14. Nitrogen gas
  15. Schlenk line (Schlenk flask with wide opening, lid for Schlenk flask, connection tubing for Vaccuum and Nitrogen gas)
  16. Deionised (DI) water


  1. 20 x 20 mm coverslips #1 (Carl Roth, catalog number: H873.2 )
  2. DWK Life Sciences DURANTM Filter Funnels (No. 3) (Fisher Scientific, catalog number: 09-841-090 )
  3. GE Healthcare illustraTM, NAP-5 column (Fisher Scientific, catalog number: 10054394 )
  4. Glass coverslip holder (home-built)
  5. Kimwipe tissues (Kimberly-Clark Worldwide, catalog number: 0 5517 )
  6. Molecular sieve 3 Å (Carl Roth, catalog number: 8487 )
  7. Pasteur pipettes ISO 7712 (230 mm) (Karl Hecht, catalog number: 40567002 )
  8. Petri dish, PS, 35/10 mm with vents (Greiner Bio-One, catalog number: 627102 )
  9. Rotilabo-syringe filter, CME, sterile (Carl Roth, catalog number: P818.1 )
  10. Silicon chamber (Ibidi GmbH, catalog number: 80841 )
  11. Teflon coverslip holder (home-built, commercially available, e.g., at Thermo Fisher Scientific, catalog number: C14784
  12. Silicon glue‚ Twinsil 22, Addition-curing duplucating silicone (Picodent GmbH, catalog number: 13001000 )
  13. Silicon oil for oil bath (Sigma-Aldrich, catalog number: 85409 )


  1. Gold Nanospheres, 9 nm (nanoComposix, custom size, 9 ± 2 nm, 0.05 mg ml−1 in tannic acid)
  2. (+)-Sodium L-ascorbate (Sigma-Aldrich, catalog number: A7631 )
  3. 3-(triethoxysilyl)propylisocyanate (Sigma-Aldrich, catalog number: 413364 )
  4. Acetic acid ethyl ester (Carl Roth, catalog number: 6784 )
  5. Acetonitrile (CHROMASOLV for HPLC) (Honeywell International, catalog number: 60-002-31 )
  6. Aminoguanidine hydrochloride (Sigma-Aldrich, catalog number: A8835 )
  7. ɑ-Silane-ω-alkyne PEG, (CH3O)3-Si-PEG(3000)-C≡CH (Rapp Polymere, catalog number: 133000-70-71 )
  8. ɑ-Silane-ω-azido PEG, (CH3O)3-Si-PEG(3000)-N3 (Rapp Polymere, catalog number: 133000-5-71 )
  9. Copper sulfate (Sigma-Aldrich, catalog number: C1297 )
  10. Diethyl ether (Sigma-Aldrich, catalog number: 309966 )
  11. Dimethyl sulfoxide (for spectroscopy) (DMSO) (Merck, catalog number: 102950 )
  12. cRGD-alkyne (Biotrend Chemicals, custom synthesis: Cyclo(Arg-Gly-Asp-D-Phe-Pra))
  13. Hydrogen peroxide 30% (Merck, catalog number: 107209 )
  14. LA-PEG(3400)-NH2 (Biochempeg Scientific, catalog number: HE039005-3.4K )
  15. Methanol (Carl Roth, catalog number: 00 82 )
  16. N,N-Dimethylformamide (anhydrous, 99.8%) (DMF) (Sigma-Aldrich, catalog number: 227056 )
  17. Potassium chloride (KCl) (Sigma-Aldrich, catalog number: P9333 )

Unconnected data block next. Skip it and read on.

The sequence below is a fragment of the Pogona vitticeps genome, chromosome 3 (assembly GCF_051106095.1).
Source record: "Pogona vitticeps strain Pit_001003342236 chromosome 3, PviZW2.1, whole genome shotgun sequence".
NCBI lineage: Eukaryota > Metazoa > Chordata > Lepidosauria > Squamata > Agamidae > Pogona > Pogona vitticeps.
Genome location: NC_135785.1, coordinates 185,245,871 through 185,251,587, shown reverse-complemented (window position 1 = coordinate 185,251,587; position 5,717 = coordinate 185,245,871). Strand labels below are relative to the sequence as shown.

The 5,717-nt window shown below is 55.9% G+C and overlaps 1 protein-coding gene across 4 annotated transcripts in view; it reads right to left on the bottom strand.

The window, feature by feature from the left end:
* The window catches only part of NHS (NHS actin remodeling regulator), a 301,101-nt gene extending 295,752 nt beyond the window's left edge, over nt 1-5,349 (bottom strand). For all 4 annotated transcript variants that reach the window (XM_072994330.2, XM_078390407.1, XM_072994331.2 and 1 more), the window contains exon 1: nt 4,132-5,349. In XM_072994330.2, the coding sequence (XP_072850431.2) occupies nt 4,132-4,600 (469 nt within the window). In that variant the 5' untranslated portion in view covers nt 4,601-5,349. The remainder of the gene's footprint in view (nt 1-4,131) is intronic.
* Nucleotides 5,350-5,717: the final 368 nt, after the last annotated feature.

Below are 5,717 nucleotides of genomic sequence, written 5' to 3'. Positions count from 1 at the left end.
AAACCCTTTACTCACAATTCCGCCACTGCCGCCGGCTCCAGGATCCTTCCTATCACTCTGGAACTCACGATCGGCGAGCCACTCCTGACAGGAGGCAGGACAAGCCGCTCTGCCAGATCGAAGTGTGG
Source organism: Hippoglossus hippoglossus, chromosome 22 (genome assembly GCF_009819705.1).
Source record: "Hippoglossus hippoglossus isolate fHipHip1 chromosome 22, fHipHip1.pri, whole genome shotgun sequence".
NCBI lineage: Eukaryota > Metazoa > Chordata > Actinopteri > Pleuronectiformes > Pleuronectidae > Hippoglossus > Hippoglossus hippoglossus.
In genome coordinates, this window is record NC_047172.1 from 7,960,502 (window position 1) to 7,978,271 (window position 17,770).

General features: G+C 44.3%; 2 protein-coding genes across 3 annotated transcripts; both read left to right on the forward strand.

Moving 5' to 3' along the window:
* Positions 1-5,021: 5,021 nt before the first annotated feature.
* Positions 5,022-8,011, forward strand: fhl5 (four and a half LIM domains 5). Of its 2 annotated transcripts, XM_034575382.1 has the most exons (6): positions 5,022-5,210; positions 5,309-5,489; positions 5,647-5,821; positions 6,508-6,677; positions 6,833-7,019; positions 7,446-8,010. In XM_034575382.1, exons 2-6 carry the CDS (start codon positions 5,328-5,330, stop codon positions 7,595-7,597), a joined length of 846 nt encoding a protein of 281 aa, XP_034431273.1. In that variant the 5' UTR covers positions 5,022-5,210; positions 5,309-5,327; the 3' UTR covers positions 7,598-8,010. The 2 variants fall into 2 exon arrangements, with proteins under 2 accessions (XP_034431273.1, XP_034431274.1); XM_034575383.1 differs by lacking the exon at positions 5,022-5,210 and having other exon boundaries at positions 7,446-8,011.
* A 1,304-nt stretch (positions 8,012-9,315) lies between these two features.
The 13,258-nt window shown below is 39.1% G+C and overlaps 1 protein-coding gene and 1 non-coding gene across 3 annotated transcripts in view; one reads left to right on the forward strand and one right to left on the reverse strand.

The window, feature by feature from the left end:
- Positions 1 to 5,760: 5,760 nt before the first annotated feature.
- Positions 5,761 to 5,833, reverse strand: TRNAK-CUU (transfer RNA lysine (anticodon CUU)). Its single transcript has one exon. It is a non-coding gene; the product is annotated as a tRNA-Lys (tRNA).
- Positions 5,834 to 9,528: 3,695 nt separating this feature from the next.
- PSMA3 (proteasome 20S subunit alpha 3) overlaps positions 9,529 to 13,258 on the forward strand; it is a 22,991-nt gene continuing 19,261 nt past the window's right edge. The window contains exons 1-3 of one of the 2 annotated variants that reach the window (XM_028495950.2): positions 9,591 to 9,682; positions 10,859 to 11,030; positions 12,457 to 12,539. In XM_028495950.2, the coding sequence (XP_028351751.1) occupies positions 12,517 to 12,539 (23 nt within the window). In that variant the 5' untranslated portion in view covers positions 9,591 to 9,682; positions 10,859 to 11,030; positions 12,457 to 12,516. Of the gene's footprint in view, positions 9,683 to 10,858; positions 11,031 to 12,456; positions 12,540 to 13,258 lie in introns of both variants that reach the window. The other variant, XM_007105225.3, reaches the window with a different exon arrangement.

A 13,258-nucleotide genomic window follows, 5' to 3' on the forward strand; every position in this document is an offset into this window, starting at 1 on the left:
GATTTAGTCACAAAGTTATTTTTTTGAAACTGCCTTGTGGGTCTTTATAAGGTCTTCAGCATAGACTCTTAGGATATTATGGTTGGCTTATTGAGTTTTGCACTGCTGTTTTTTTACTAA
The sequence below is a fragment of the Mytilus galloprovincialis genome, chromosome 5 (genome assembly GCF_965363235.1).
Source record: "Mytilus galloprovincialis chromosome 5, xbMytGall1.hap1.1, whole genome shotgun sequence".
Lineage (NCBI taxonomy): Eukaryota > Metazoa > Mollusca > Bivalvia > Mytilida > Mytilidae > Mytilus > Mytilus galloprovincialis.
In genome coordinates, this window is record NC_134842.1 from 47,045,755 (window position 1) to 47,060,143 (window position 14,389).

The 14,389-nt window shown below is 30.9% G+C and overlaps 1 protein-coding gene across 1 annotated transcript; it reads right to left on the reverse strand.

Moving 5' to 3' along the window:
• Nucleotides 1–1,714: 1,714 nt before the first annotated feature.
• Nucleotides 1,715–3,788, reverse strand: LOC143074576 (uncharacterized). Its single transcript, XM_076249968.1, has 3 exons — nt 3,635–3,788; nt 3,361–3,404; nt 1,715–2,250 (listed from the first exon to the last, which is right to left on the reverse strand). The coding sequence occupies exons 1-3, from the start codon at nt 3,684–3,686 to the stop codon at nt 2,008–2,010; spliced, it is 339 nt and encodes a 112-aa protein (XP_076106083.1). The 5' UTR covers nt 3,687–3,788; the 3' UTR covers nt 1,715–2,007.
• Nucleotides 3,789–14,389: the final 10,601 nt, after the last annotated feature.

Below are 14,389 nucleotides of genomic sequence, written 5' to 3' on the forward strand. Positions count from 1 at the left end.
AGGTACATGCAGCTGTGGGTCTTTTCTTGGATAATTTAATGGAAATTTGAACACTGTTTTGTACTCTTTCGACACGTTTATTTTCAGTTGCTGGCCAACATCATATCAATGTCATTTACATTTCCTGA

18. Potassium hydroxide (for cleaning bath) (Sigma-Aldrich, catalog number: P5958 )
  19. Potassium phosphate monobasic (KH2PO4) (Sigma-Aldrich, catalog number: P5655 )
  20. QSY21 (Thermo Fisher Scientific, InvitrogenTM, catalog number: Q20131 )
  21. Silane-PEG-methoxy, Sil-PEG(2000)-m (Biochempeg Scientific, catalog number: MF001020-2K )
  22. Sodium carbonate (Na2CO3) (Carl Roth, catalog number: A135 )
  23. Sodium chloride (NaCl) (Sigma-Aldrich, catalog number: S7653 )
  24. Sodium phosphate dibasic (Na2HPO4) (Sigma-Aldrich, catalog number: 255793 )
  25. StarRed-NHS (Abberior) (Abberior, catalog number: 1-0101-011-3 )
  26. Sulfuric acid 96% (VWR CHEMICALS, catalog number: 1.08131.1000
  27. Toluene (Merck, catalog number: 108325 )
  28. Triethylamine (Sigma-Aldrich, catalog number: 471283 )
  29. Triethylammonium acetate (TEAA) (Sigma-Aldrich, catalog number: 69372 )
  30. Tris(3-hydroxypropyltriazolylmethyl)amine (THPTA) (Sigma-Aldrich, catalog number: 762342 )
  31. Click reaction mixture (CuAAC) (see Recipes)
  32. Dried toluene (see Recipes)
  33. Sil-PEG(3500)-LA (see Recipes)

DNA strands (custom synthesis by Integrated DNA Technologies, Inc.)
Note: Self-annealing sections underlined, top strand annealing dotted, bottom strand annealing dashed; a list of the hairpins used in literature and their calibration can be found in Zhang et al., 2014 and Liu et al., 2016.

  1. Top: 5′- /5AmMC6/ CGC ATC TGT GCG GTA TTT CAC -3′ 
  2. Bottom NH2-quencher:
    5′- /5ThioMC6-D/TTT GCT GGG CTA CGT GGC GCT CTT/3AmMO/ -3′
  3. Hairpin 4.2 pN:
  4. Hairpin 12 pN:
  5. Hairpin 19 pN:
  6. Labeled DNA strands (see Recipes)
  7. Annealed DNA strands (see Recipes)


  1. StemPro Accutase Cell Dissociation Reagent (Thermo Fisher Scientific, Gibco®, catalog number: A1110501 )


  1. Albumin Fraction V (Carl Roth, catalog number: 8076 )
  2. Fetal Bovine Serum (USA) (Sigma-Aldrich, catalog number: F2442 )
  3. MEM α (Thermo Fisher Scientific, Gibco®, catalog number: 12561 )
  4. Penicillin-Streptomycin (10,000 U/ml) (Thermo Fisher Scientific, Gibco®, catalog number: 15140148 )
  5. RPMI 1640 Medium (Thermo Fisher Scientific, Gibco®, catalog number: 11-875 )
  6. Sodium Pyruvate 100 mM (100x) (Thermo Fisher Scientific, Gibco®, catalog number: 11360070 )
  7. Microscopy U2OS medium (see Recipes)
  8. Microscopy sporozoite gliding medium (see Recipes)
  9. PBS buffer (see Recipes)

Cell lines

  1. Plasmodium berghei ANKA strain (BEI resources (ATCC), catalog number: MRA-871 )
  2. Plasmodium berghei NK65 strain, CS-GFP line (optional usage, see Step H4) (not commercially available, requestable from cooperating parasitological institutes; further information can be found in Natarajan et al., 2001)